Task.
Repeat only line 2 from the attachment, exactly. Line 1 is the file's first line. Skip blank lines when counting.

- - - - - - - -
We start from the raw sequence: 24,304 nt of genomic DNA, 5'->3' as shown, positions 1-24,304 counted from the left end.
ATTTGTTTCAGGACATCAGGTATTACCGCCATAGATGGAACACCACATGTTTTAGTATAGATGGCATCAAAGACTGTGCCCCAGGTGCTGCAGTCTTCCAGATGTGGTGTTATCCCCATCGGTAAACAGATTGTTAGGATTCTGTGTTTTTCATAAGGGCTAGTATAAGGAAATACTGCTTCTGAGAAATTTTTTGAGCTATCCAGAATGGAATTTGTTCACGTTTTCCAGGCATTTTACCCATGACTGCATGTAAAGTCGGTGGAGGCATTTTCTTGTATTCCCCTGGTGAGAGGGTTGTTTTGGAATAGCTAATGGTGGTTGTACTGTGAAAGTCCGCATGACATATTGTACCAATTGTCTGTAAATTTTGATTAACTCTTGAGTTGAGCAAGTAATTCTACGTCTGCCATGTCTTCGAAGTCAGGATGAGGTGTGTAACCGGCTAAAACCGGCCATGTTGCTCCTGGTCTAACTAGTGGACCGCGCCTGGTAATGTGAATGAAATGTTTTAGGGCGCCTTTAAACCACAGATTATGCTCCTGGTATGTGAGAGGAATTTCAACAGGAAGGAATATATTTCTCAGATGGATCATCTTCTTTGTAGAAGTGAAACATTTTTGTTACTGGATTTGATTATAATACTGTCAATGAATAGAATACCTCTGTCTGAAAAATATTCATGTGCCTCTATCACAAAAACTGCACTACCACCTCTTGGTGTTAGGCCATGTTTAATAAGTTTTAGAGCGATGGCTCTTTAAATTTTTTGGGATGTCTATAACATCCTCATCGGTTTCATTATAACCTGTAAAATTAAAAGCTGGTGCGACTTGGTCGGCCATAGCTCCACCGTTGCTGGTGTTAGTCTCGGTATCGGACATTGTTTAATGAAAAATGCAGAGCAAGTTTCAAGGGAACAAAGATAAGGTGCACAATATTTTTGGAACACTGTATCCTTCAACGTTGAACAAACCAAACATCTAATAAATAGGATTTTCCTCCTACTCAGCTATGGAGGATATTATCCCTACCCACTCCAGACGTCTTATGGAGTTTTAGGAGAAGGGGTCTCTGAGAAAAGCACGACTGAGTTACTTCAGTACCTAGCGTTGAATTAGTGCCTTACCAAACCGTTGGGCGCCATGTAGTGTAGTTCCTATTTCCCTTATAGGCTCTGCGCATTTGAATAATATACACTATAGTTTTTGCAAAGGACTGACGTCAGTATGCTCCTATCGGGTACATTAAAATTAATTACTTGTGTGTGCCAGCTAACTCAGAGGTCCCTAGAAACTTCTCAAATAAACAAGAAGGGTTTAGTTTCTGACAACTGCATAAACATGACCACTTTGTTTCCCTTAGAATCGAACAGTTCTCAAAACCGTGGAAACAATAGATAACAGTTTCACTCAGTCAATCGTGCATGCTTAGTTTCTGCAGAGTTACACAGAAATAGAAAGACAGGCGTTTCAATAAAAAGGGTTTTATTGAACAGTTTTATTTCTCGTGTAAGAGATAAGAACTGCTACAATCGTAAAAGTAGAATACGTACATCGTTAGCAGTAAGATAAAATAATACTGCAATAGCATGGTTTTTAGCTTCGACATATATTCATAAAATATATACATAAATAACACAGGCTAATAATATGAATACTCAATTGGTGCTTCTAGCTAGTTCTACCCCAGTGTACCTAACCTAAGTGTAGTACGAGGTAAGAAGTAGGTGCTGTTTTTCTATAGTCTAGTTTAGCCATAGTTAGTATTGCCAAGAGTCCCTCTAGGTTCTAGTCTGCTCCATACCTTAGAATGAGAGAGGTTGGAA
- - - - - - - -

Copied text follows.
ATTTGTTTCAGGACATCAGGTATTACCGCCATAGATGGAACACCACATGTTTTAGTATAGATGGCATCAAAGACTGTGCCCCAGGTGCTGCAGTCTTCCAGATGTGGTGTTATCCCCATCGGTAAACAGATTGTTAGGATTCTGTGTTTTTCATAAGGGCTAGTATAAGGAAATACTGCTTCTGAGAAATTTTTTGAGCTATCCAGAATGGAATTTGTTCACGTTTTCCAGGCATTTTACCCATGACTGCATGTAAAGTCGGTGGAGGCATTTTCTTGTATTCCCCTGGTGAGAGGGTTGTTTTGGAATAGCTAATGGTGGTTGTACTGTGAAAGTCCGCATGACATATTGTACCAATTGTCTGTAAATTTTGATTAACTCTTGAGTTGAGCAAGTAATTCTACGTCTGCCATGTCTTCGAAGTCAGGATGAGGTGTGTAACCGGCTAAAACCGGCCATGTTGCTCCTGGTCTAACTAGTGGACCGCGCCTGGTAATGTGAATGAAATGTTTTAGGGCGCCTTTAAACCACAGATTATGCTCCTGGTATGTGAGAGGAATTTCAACAGGAAGGAATATATTTCTCAGATGGATCATCTTCTTTGTAGAAGTGAAACATTTTTGTTACTGGATTTGATTATAATACTGTCAATGAATAGAATACCTCTGTCTGAAAAATATTCATGTGCCTCTATCACAAAAACTGCACTACCACCTCTTGGTGTTAGGCCATGTTTAATAAGTTTTAGAGCGATGGCTCTTTAAATTTTTTGGGATGTCTATAACATCCTCATCGGTTTCATTATAACCTGTAAAATTAAAAGCTGGTGCGACTTGGTCGGCCATAGCTCCACCGTTGCTGGTGTTAGTCTCGGTATCGGACATTGTTTAATGAAAAATGCAGAGCAAGTTTCAAGGGAACAAAGATAAGGTGCACAATATTTTTGGAACACTGTATCCTTCAACGTTGAACAAACCAAACATCTAATAAATAGGATTTTCCTCCTACTCAGCTATGGAGGATATTATCCCTACCCACTCCAGACGTCTTATGGAGTTTTAGGAGAAGGGGTCTCTGAGAAAAGCACGACTGAGTTACTTCAGTACCTAGCGTTGAATTAGTGCCTTACCAAACCGTTGGGCGCCATGTAGTGTAGTTCCTATTTCCCTTATAGGCTCTGCGCATTTGAATAATATACACTATAGTTTTTGCAAAGGACTGACGTCAGTATGCTCCTATCGGGTACATTAAAATTAATTACTTGTGTGTGCCAGCTAACTCAGAGGTCCCTAGAAACTTCTCAAATAAACAAGAAGGGTTTAGTTTCTGACAACTGCATAAACATGACCACTTTGTTTCCCTTAGAATCGAACAGTTCTCAAAACCGTGGAAACAATAGATAACAGTTTCACTCAGTCAATCGTGCATGCTTAGTTTCTGCAGAGTTACACAGAAATAGAAAGACAGGCGTTTCAATAAAAAGGGTTTTATTGAACAGTTTTATTTCTCGTGTAAGAGATAAGAACTGCTACAATCGTAAAAGTAGAATACGTACATCGTTAGCAGTAAGATAAAATAATACTGCAATAGCATGGTTTTTAGCTTCGACATATATTCATAAAATATATACATAAATAACACAGGCTAATAATATGAATACTCAATTGGTGCTTCTAGCTAGTTCTACCCCAGTGTACCTAACCTAAGTGTAGTACGAGGTAAGAAGTAGGTGCTGTTTTTCTATAGTCTAGTTTAGCCATAGTTAGTATTGCCAAGAGTCCCTCTAGGTTCTAGTCTGCTCCATACCTTAGAATGAGAGAGGTTGGAA